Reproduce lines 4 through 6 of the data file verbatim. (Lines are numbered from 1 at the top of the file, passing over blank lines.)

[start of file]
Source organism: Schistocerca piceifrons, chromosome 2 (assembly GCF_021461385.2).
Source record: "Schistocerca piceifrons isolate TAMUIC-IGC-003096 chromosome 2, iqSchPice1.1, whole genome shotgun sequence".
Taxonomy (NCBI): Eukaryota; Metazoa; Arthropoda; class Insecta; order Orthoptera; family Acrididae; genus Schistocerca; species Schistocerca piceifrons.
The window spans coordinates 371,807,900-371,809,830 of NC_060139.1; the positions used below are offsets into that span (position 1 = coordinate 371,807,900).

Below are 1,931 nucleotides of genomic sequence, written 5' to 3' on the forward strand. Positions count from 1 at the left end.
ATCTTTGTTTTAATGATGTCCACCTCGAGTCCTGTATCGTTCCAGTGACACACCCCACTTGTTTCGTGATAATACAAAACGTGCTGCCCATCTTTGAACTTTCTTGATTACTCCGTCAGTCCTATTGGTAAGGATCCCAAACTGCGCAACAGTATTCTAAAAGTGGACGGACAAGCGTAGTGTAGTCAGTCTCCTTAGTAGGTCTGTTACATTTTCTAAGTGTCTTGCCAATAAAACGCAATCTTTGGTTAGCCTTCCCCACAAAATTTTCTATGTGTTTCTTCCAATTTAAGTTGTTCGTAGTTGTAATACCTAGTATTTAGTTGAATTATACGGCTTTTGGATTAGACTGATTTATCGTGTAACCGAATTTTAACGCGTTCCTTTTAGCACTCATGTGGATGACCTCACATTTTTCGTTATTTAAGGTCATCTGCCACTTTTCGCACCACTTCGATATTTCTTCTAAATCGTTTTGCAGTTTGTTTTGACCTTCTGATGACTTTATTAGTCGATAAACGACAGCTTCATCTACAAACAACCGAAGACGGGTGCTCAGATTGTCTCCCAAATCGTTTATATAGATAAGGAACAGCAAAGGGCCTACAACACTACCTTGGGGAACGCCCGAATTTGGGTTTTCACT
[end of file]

The window spans coordinates 371,807,900-371,809,830 of NC_060139.1; the positions used below are offsets into that span (position 1 = coordinate 371,807,900).

Below are 1,931 nucleotides of genomic sequence, written 5' to 3' on the forward strand. Positions count from 1 at the left end.
ATCTTTGTTTTAATGATGTCCACCTCGAGTCCTGTATCGTTCCAGTGACACACCCCACTTGTTTCGTGATAATACAAAACGTGCTGCCCATCTTTGAACTTTCTTGATTACTCCGTCAGTCCTATTGGTAAGGATCCCAAACTGCGCAACAGTATTCTAAAAGTGGACGGACAAGCGTAGTGTAGTCAGTCTCCTTAGTAGGTCTGTTACATTTTCTAAGTGTCTTGCCAATAAAACGCAATCTTTGGTTAGCCTTCCCCACAAAATTTTCTATGTGTTTCTTCCAATTTAAGTTGTTCGTAGTTGTAATACCTAGTATTTAGTTGAATTATACGGCTTTTGGATTAGACTGATTTATCGTGTAACCGAATTTTAACGCGTTCCTTTTAGCACTCATGTGGATGACCTCACATTTTTCGTTATTTAAGGTCATCTGCCACTTTTCGCACCACTTCGATATTTCTTCTAAATCGTTTTGCAGTTTGTTTTGACCTTCTGATGACTTTATTAGTCGATAAACGACAGCTTCATCTACAAACAACCGAAGACGGGTGCTCAGATTGTCTCCCAAATCGTTTATATAGATAAGGAACAGCAAAGGGCCTACAACACTACCTTGGGGAACGCCCGAATTTGGGTTTTCACT